I would like to resummarize what I’ve been saying, again, by talking about the nature of light.
When I see a beautiful flower, I do not see the flower: I see the light reflecting from that flower into my eyes. When I look at a picture of a flower it can also be beautiful by causing similar pattern of light to strike the retina.
What I see as beautiful is the light, reconfigured in a form I appreciate. This light can also show me ugliness, or a host of other qualities. I will only talk about beauty right now.
The light comes from the sun, so in a way I am looking at a watered down version of the potential beauty of the sun. I can’t look at the sun directly because I wouldn’t see it anyway; it would just blind me. And without an object to reflect the light I wouldn’t see it either. Space is black, but it is filled with the light of our sun. It’s black because that light is not reflecting off anything. When it does, we can see it, as with the moon.
So I only experience glimpses of the sun by looking at objects, and then I see not the full sun or even pure light, but an aspect of its potentiality as filtered down by the nature of the object itself. The better the object, the greater the beauty my eyes will see; likewise with the worse.
Nor is beauty “in” the light. Beauty is the name I give to a partial experience of the light. No matter how much beauty I see, there is always something more beautiful possible. You could say that light bears the potential to be absolutely beautiful, but still the concept of “beauty” is a limitation of the light in respect to my qualities as a perceiver.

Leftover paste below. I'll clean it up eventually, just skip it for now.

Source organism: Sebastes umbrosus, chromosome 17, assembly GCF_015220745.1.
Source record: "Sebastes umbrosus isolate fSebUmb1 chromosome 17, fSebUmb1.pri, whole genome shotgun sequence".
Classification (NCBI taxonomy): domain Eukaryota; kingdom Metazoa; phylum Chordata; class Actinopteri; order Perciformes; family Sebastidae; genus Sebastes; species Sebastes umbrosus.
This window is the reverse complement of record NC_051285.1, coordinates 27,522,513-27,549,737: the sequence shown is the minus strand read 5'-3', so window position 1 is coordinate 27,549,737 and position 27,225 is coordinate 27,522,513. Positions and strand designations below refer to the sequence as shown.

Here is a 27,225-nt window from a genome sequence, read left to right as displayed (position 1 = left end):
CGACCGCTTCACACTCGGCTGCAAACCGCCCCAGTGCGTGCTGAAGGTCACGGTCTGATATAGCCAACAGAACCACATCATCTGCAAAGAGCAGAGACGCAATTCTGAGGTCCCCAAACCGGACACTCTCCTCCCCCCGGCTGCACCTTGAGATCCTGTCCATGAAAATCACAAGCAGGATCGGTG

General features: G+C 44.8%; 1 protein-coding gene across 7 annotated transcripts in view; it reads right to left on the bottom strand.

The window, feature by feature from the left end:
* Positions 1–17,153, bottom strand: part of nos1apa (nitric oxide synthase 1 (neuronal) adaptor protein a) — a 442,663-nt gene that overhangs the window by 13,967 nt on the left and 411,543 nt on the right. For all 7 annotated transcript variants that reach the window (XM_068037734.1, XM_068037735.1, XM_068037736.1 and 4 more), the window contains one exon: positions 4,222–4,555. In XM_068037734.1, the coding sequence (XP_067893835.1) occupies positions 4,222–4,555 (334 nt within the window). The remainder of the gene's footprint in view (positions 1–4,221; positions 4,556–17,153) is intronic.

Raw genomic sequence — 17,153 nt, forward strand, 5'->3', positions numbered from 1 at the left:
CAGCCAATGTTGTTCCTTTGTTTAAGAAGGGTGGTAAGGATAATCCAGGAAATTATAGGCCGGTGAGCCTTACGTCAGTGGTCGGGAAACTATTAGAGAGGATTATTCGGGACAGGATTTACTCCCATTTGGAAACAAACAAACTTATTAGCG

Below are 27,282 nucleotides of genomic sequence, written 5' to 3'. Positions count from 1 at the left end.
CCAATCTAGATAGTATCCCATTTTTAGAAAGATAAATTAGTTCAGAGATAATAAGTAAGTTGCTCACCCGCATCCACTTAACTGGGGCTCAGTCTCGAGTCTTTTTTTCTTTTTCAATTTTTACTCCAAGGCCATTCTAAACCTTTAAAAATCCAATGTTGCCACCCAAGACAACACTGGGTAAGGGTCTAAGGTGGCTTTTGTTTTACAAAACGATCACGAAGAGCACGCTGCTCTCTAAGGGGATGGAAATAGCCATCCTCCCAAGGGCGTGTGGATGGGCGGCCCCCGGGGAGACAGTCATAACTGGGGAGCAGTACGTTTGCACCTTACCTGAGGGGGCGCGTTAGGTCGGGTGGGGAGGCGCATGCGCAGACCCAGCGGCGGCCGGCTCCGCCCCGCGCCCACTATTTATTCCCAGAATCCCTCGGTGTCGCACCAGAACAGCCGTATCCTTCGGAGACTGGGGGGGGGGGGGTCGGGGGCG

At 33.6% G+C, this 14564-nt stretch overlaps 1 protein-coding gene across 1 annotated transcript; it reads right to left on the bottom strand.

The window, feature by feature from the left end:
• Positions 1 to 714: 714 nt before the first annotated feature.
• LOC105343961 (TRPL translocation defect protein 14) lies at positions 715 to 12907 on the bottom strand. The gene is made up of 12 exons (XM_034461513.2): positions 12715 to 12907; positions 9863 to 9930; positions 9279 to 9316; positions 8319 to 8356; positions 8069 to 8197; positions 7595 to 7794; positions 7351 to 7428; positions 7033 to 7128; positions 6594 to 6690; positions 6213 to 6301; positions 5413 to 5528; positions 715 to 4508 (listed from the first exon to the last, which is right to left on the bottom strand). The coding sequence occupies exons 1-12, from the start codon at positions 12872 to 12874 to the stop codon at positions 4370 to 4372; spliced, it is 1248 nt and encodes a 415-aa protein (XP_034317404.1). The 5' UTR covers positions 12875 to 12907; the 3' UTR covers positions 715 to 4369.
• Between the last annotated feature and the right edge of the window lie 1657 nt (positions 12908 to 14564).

This means that there is a three-way relationship between the object, the subject and the light that permits the existence of “beauty” to become known. If one of these three did not exist, there would be no “beauty”. Beauty is not an attribute of the light, then, but of the nature of this relationship of perception.
I cannot say beauty exists in my perception of it. I cannot say it exists in the object I perceive. I am neither responsible for it, nor can I possess it by owning the object. It does not even exist, as the quality “beauty”, in the light itself! You cannot find it resting anywhere, ascribable to anything. This is because beauty is not an attribute, but an experience. Our reference to it as an attribute refers to the faithfulness of a certain object, in the presence of certain perceivers, under the right conditions to light, to offer the same experience again and again. The “beauty” is there only at the time it is being experienced. It is not “in” any of the three parts.
Our goal is not to reach the sun. We cannot. If our eyes are open, the goal – in terms of this analogy – is to seek out beauty. When we find it, we sit in rapt admiration, simply looking on and enjoying something that it is so wonderful. It is its own justification. Beauty is because it is beautiful. No one can invent beauty and say, “Ok, there is now such a concept as beauty and here is where to find it.” Beauty has been with man since the beginning, yet has ever remained inexplicable. Men know it by experiencing it. If someone cannot, such as a blind person, you cannot explain it to him. He may be able to grasp shape, but never beauty. Fortunately for him, he can find the same quality in sound or other media. It’s presence may be found via many roads; in respect to light, it’s called beauty.